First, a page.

New Super Painkiller 'Zohydro,' Out by 2013, is '10 Times Stronger Than Vicodin'
By Luisa Crisostomo | December 30, 2011 10:36 AM EST
By 2013, a new super painkiller containing highly addictive pure hydrocodone may be on the market.
Hydrocodone, a highly addictive opiate, is in the same group as oxycodone, methadone, morphine and heroin. It is more commonly known as Vicodin, Vicoprofen, Hycodan, Lortab and Lorcet-HD.
If approved, this new painkiller will allow consumers to have access to pure hydrocodone for the very first time.
Out of four pharmaceutical companies (which include Purdue Pharma, Egalet and Cephalon) that are developing this new type of painkiller, a company called Zogenix has already announced a plan to market its version called "Zohydro."
"Zohydro, is a novel, oral, single-entity extended-release formulation of hydrocodone currently in Phase 3 clinical trials for the treatment of moderate to severe chronic pain in patients requiring around-the-clock opioid therapy, " stated Zogenix on their company Web site.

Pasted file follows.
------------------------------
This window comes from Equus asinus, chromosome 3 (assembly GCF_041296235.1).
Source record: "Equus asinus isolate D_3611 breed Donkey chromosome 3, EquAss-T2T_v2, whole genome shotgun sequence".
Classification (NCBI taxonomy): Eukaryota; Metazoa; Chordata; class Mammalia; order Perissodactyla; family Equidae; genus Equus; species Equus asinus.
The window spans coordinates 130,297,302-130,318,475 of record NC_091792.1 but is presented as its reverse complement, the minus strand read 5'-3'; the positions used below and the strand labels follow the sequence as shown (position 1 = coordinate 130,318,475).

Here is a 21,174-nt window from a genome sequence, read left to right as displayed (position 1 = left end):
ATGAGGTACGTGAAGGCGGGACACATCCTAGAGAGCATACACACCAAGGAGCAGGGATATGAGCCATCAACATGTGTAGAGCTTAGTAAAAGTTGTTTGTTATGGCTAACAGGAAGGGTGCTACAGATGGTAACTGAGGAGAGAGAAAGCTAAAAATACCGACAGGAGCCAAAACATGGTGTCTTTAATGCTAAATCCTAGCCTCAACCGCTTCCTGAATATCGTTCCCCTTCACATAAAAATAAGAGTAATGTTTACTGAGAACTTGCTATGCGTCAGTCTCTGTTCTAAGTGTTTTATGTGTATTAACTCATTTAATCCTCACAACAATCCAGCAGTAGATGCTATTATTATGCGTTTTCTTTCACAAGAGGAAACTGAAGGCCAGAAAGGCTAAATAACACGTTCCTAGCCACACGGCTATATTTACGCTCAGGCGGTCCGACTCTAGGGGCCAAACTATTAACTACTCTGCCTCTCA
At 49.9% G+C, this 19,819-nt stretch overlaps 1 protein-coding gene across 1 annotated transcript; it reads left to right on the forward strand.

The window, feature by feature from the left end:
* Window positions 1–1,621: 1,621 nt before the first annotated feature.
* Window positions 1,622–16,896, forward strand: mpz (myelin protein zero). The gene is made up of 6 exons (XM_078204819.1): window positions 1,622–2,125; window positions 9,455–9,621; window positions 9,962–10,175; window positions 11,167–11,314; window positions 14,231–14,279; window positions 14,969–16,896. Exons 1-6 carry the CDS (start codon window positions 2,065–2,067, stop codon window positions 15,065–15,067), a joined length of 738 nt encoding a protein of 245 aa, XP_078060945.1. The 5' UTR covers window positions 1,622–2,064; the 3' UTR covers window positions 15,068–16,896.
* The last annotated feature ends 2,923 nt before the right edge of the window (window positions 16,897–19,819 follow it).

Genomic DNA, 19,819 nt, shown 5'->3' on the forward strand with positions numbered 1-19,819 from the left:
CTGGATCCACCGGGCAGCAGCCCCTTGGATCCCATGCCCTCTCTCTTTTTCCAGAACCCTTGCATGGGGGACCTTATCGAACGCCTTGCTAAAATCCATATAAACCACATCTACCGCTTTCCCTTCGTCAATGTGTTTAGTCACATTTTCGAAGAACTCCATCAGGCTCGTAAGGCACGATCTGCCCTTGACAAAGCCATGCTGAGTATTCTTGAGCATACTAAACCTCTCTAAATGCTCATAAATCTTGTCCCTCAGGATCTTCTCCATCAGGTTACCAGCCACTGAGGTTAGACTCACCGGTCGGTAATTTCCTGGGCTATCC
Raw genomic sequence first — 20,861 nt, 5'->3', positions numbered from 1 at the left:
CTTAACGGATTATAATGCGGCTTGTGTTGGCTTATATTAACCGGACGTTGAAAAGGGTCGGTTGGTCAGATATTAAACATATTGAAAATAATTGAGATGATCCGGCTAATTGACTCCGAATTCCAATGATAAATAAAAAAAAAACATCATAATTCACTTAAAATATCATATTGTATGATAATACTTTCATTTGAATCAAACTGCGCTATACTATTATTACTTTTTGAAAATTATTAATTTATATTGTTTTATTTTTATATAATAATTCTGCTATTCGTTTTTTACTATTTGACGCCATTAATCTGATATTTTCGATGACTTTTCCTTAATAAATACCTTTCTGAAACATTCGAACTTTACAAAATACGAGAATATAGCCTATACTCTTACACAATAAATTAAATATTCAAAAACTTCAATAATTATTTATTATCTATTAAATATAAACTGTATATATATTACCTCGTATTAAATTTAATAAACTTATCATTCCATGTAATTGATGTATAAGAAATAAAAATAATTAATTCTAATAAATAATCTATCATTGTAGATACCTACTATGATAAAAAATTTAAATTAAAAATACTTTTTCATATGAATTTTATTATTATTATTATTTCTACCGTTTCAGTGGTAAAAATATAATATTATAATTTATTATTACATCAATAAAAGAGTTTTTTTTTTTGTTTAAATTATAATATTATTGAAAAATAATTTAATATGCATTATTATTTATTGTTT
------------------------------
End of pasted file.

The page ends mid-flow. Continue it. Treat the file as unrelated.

"Zohydro, if approved, may represent the first available extended-release version of hydrocodone and also the first hydrocodone product that is not combined with another analgesic,"
Other painkillers usually combine hydrocodone with acetaminophen, more commonly known as Tylenol and Panadol. However, overdoses of acetaminophen have been known to cause problems like liver damage or even failure.
"Hydrocodone is an addictive drug that can lead to serious illness, injury, or death if not used properly. For example, overdose can result in respiratory depression and cardiac arrest. In addition, normal use may impair motor skills or judgment, making it unsafe to operate machinery, drive, or engage in other potentially hazardous activities while taking the drug," reports the U.S. Food and Drug Administration.
The FDA classifies hydrocodone as a Schedule II narcotic. It is considered one of the most-abused drugs in the United States, second only to oxycodone.
The new painkiller has come under heavy criticism and has been likened to OxyContin. OxyContin, developed by Purdue Pharma, is a painkiller which quickly became a favorite target for drug abusers for the intense feeling of euphoria it gave.
Experts fear that the release of the super painkiller may lead to a dramatic spike in drug abuse cases and other drug-related crimes in the future.
To contact the editor, e-mail: